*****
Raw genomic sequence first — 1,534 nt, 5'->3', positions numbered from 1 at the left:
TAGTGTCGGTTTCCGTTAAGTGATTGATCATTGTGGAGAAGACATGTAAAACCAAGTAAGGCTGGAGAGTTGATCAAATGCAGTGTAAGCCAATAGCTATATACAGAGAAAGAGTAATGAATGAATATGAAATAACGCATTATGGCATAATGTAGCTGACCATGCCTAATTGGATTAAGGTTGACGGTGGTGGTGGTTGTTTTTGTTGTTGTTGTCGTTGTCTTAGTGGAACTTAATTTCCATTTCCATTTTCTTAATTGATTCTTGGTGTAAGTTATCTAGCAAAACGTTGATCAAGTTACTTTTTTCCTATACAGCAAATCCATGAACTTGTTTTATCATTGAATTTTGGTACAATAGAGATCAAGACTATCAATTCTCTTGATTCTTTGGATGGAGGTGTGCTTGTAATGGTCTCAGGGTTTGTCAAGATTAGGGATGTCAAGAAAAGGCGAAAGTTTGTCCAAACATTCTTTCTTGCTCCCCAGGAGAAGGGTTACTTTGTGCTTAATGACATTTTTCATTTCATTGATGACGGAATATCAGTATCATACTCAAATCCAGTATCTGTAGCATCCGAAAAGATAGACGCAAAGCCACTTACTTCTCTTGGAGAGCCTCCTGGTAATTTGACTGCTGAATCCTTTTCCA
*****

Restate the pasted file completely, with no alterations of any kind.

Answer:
Raw genomic sequence first — 1,534 nt, 5'->3', positions numbered from 1 at the left:
TAGTGTCGGTTTCCGTTAAGTGATTGATCATTGTGGAGAAGACATGTAAAACCAAGTAAGGCTGGAGAGTTGATCAAATGCAGTGTAAGCCAATAGCTATATACAGAGAAAGAGTAATGAATGAATATGAAATAACGCATTATGGCATAATGTAGCTGACCATGCCTAATTGGATTAAGGTTGACGGTGGTGGTGGTTGTTTTTGTTGTTGTTGTCGTTGTCTTAGTGGAACTTAATTTCCATTTCCATTTTCTTAATTGATTCTTGGTGTAAGTTATCTAGCAAAACGTTGATCAAGTTACTTTTTTCCTATACAGCAAATCCATGAACTTGTTTTATCATTGAATTTTGGTACAATAGAGATCAAGACTATCAATTCTCTTGATTCTTTGGATGGAGGTGTGCTTGTAATGGTCTCAGGGTTTGTCAAGATTAGGGATGTCAAGAAAAGGCGAAAGTTTGTCCAAACATTCTTTCTTGCTCCCCAGGAGAAGGGTTACTTTGTGCTTAATGACATTTTTCATTTCATTGATGACGGAATATCAGTATCATACTCAAATCCAGTATCTGTAGCATCCGAAAAGATAGACGCAAAGCCACTTACTTCTCTTGGAGAGCCTCCTGGTAATTTGACTGCTGAATCCTTTTCCA